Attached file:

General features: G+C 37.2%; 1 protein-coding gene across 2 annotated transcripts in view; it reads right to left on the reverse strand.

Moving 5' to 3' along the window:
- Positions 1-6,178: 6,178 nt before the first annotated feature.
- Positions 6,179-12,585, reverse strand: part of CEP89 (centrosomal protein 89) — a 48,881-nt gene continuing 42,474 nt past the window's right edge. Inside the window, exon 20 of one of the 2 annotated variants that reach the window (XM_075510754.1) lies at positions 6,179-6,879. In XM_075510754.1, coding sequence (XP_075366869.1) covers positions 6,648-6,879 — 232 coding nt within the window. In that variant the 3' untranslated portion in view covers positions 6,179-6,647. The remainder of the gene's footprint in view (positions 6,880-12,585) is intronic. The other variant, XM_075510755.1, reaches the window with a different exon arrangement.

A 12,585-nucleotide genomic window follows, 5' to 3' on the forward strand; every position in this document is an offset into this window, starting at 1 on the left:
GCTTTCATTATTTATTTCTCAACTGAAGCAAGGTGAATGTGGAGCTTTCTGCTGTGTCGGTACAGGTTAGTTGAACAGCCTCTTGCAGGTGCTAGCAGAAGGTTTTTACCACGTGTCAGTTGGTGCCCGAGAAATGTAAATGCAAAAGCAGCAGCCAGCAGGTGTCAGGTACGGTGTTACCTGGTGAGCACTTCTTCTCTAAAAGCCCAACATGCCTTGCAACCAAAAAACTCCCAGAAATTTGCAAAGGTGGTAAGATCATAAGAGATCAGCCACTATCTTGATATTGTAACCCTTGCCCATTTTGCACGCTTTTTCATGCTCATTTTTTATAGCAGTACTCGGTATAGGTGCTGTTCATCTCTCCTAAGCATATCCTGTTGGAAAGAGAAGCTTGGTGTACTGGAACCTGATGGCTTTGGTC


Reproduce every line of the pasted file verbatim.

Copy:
General features: G+C 37.2%; 1 protein-coding gene across 2 annotated transcripts in view; it reads right to left on the reverse strand.

Moving 5' to 3' along the window:
- Positions 1-6,178: 6,178 nt before the first annotated feature.
- Positions 6,179-12,585, reverse strand: part of CEP89 (centrosomal protein 89) — a 48,881-nt gene continuing 42,474 nt past the window's right edge. Inside the window, exon 20 of one of the 2 annotated variants that reach the window (XM_075510754.1) lies at positions 6,179-6,879. In XM_075510754.1, coding sequence (XP_075366869.1) covers positions 6,648-6,879 — 232 coding nt within the window. In that variant the 3' untranslated portion in view covers positions 6,179-6,647. The remainder of the gene's footprint in view (positions 6,880-12,585) is intronic. The other variant, XM_075510755.1, reaches the window with a different exon arrangement.

A 12,585-nucleotide genomic window follows, 5' to 3' on the forward strand; every position in this document is an offset into this window, starting at 1 on the left:
GCTTTCATTATTTATTTCTCAACTGAAGCAAGGTGAATGTGGAGCTTTCTGCTGTGTCGGTACAGGTTAGTTGAACAGCCTCTTGCAGGTGCTAGCAGAAGGTTTTTACCACGTGTCAGTTGGTGCCCGAGAAATGTAAATGCAAAAGCAGCAGCCAGCAGGTGTCAGGTACGGTGTTACCTGGTGAGCACTTCTTCTCTAAAAGCCCAACATGCCTTGCAACCAAAAAACTCCCAGAAATTTGCAAAGGTGGTAAGATCATAAGAGATCAGCCACTATCTTGATATTGTAACCCTTGCCCATTTTGCACGCTTTTTCATGCTCATTTTTTATAGCAGTACTCGGTATAGGTGCTGTTCATCTCTCCTAAGCATATCCTGTTGGAAAGAGAAGCTTGGTGTACTGGAACCTGATGGCTTTGGTC